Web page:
The flight test program is only in its initial stages. So far only 19 percent of the planned testing is complete, and all tests were within the more “conservative areas” of the flight envelope. Likewise, no testing has yet been undertaken to certify weapon systems.
The QLR report does not deal with the cost of the plane, but recently published data indicates that the cost of planes from LRIP 5 (whose production has recently begun) will reach some $160 million. This price does not include the cost of the modifications and repairs that have already become evident or those that will appear during later testing.
According to the current schedule (which may yet change), only the planes going into production after 2018 will have full operational capabilities. These planes will only be supplied some time after 2019-20.
In August 2010, the Israeli Ministry of Defense announced its intention to acquire 20 F-35 planes (the security cabinet’s approval was granted in October 2010). During the negotiations over the issue, there was talk of delivering the planes starting in 2014 at the earliest. As of now, the order is for 19 planes to be delivered starting in 2016 at the earliest. The latest report published has direct implications for the Israeli Air Force’s ability to take delivery and integrate the planes. Some estimate that the delivery date will be postponed, perhaps even until 2018.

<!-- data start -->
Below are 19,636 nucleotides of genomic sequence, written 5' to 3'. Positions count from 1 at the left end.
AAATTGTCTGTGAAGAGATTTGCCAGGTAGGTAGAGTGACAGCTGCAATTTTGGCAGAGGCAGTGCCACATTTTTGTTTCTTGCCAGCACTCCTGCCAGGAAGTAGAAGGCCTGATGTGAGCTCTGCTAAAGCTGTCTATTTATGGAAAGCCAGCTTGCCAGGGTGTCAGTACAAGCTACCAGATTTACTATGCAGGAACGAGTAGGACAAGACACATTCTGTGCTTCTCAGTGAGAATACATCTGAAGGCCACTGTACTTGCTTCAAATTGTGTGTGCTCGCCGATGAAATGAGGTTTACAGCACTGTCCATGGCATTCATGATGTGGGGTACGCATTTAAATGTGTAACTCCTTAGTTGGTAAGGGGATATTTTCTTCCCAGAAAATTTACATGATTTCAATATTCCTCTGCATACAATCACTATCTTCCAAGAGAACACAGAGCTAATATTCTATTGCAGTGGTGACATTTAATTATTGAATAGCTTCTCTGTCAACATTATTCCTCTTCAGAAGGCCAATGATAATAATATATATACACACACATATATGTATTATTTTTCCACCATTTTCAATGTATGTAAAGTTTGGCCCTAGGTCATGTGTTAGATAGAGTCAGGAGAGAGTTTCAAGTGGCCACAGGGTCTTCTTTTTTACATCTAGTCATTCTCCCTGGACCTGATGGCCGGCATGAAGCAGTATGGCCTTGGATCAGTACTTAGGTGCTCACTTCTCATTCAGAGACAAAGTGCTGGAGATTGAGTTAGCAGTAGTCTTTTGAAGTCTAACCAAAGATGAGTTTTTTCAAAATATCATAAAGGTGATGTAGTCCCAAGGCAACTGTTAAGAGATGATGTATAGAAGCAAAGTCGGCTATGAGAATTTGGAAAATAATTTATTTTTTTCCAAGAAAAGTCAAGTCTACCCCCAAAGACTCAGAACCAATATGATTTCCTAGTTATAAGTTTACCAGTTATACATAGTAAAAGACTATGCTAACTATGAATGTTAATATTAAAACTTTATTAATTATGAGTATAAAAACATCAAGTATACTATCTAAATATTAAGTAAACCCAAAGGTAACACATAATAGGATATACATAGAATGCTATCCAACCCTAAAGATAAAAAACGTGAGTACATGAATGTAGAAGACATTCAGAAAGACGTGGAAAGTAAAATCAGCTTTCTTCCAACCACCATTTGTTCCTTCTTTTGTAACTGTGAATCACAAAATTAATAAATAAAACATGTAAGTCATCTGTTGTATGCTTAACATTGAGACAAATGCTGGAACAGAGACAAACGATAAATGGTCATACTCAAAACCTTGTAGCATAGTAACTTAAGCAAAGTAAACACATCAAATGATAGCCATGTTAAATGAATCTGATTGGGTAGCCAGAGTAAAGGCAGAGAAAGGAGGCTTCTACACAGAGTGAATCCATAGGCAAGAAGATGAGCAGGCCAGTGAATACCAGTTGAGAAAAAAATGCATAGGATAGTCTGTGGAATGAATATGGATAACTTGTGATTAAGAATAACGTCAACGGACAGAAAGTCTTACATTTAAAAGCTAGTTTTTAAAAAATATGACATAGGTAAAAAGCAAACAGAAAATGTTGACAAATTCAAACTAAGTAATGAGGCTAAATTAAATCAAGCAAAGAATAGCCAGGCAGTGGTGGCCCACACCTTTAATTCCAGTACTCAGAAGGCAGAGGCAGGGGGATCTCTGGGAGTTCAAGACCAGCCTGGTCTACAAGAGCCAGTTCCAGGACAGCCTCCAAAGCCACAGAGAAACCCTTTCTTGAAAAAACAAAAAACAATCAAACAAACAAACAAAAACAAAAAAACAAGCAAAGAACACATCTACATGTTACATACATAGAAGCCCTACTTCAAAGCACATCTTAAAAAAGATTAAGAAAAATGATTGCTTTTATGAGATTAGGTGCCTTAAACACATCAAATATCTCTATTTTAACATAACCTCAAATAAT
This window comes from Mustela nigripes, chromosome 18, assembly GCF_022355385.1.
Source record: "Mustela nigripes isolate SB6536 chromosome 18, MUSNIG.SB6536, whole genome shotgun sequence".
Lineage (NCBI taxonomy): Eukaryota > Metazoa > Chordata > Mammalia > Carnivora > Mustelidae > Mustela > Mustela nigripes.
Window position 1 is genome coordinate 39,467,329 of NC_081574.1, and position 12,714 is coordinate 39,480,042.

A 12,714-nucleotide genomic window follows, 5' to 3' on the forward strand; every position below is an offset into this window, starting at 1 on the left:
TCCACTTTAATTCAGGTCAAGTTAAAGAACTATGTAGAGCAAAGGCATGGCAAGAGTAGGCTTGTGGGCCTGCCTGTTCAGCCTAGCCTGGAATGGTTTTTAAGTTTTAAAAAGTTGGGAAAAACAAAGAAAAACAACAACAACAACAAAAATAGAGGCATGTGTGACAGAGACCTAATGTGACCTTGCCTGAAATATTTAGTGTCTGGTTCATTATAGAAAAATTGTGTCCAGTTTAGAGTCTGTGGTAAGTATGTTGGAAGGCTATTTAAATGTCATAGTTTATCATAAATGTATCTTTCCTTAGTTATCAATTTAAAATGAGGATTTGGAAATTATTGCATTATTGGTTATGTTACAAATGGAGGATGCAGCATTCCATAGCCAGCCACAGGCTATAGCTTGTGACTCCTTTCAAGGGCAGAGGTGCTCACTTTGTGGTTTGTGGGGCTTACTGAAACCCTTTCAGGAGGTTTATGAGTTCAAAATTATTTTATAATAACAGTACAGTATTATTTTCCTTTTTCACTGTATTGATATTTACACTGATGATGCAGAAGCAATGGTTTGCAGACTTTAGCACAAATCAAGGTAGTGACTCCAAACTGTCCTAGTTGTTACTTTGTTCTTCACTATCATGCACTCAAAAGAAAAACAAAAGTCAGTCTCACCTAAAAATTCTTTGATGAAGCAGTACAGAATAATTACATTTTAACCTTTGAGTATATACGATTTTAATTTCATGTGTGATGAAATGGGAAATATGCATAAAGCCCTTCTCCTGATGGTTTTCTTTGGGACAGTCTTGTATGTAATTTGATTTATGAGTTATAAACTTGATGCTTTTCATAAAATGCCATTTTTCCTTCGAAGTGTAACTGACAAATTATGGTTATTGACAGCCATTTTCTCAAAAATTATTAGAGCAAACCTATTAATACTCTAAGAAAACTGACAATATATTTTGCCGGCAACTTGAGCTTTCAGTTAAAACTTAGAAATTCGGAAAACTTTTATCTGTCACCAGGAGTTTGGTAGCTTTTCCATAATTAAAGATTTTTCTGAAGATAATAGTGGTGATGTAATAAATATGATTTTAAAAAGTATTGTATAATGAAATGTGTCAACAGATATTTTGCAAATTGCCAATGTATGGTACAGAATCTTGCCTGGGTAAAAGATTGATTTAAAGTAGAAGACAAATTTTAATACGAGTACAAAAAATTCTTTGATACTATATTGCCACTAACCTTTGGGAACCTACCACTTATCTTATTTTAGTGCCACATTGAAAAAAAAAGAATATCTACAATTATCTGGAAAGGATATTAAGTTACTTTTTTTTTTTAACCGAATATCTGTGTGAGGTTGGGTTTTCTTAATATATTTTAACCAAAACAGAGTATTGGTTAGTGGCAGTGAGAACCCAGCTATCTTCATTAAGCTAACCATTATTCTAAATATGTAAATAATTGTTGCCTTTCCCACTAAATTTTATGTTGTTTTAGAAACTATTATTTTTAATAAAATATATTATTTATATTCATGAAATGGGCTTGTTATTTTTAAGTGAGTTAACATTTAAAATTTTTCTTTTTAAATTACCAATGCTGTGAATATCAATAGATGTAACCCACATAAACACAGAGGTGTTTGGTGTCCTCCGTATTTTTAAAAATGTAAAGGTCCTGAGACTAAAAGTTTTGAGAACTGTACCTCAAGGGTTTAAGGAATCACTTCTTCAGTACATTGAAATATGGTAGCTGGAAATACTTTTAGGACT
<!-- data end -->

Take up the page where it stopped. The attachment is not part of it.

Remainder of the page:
The F-35 is without a doubt the most advanced combat aircraft in terms of its stealth, ability to pinpoint and identify targets, and help the pilot’s situational awareness. Indeed, one could accept the proponents’ claim that the transition to the fifth generation fighter is a huge technological leap. However, the most recent report shows that even if the first planes are supplied in 2018, these will come from one of the LRIPs before the end of the flight tests. In exchange for a $140-160 million price tag per plane, the Israel Air Force will take delivery of planes that are not yet certified to carry any sort of weapon systems, are not certified for the entire flight envelope, and will almost certainly have to be upgraded to repair flaws that will only emerge during later flight tests.
The defense establishment is thoroughly convinced that the planes will be supplied by the end of 2016. Air force pilots will start training on them in the United States even earlier than that. Furthermore, sources in the defense establishment say that changes and improvements in fighter jets, even new ones, are a routine matter. In the past too, Israel acquired planes that underwent such changes as soon as they landed here. As for the flaws noted in the QLR, the defense establishment is aware of them and is also aware of the technological solutions to fix them – solutions that will be incorporated into the planes intended to be delivered here.